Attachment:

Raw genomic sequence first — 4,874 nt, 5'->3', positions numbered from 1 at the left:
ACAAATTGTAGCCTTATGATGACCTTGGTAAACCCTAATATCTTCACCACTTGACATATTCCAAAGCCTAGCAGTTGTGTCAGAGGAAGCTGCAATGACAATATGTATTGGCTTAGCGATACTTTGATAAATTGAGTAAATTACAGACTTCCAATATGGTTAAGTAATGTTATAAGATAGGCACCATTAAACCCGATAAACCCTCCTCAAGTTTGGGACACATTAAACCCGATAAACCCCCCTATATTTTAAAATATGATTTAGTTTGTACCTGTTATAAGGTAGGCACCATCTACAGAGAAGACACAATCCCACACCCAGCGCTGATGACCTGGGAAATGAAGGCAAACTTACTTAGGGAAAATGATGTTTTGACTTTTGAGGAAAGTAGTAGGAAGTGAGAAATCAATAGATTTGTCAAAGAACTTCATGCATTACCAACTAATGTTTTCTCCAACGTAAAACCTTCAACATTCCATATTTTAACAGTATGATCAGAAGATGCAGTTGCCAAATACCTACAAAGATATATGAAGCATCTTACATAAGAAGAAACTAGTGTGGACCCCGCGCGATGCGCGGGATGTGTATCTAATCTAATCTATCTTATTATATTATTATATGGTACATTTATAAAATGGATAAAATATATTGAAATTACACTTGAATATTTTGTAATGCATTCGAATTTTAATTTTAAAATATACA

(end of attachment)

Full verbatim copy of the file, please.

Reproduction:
Raw genomic sequence first — 4,874 nt, 5'->3', positions numbered from 1 at the left:
ACAAATTGTAGCCTTATGATGACCTTGGTAAACCCTAATATCTTCACCACTTGACATATTCCAAAGCCTAGCAGTTGTGTCAGAGGAAGCTGCAATGACAATATGTATTGGCTTAGCGATACTTTGATAAATTGAGTAAATTACAGACTTCCAATATGGTTAAGTAATGTTATAAGATAGGCACCATTAAACCCGATAAACCCTCCTCAAGTTTGGGACACATTAAACCCGATAAACCCCCCTATATTTTAAAATATGATTTAGTTTGTACCTGTTATAAGGTAGGCACCATCTACAGAGAAGACACAATCCCACACCCAGCGCTGATGACCTGGGAAATGAAGGCAAACTTACTTAGGGAAAATGATGTTTTGACTTTTGAGGAAAGTAGTAGGAAGTGAGAAATCAATAGATTTGTCAAAGAACTTCATGCATTACCAACTAATGTTTTCTCCAACGTAAAACCTTCAACATTCCATATTTTAACAGTATGATCAGAAGATGCAGTTGCCAAATACCTACAAAGATATATGAAGCATCTTACATAAGAAGAAACTAGTGTGGACCCCGCGCGATGCGCGGGATGTGTATCTAATCTAATCTATCTTATTATATTATTATATGGTACATTTATAAAATGGATAAAATATATTGAAATTACACTTGAATATTTTGTAATGCATTCGAATTTTAATTTTAAAATATACA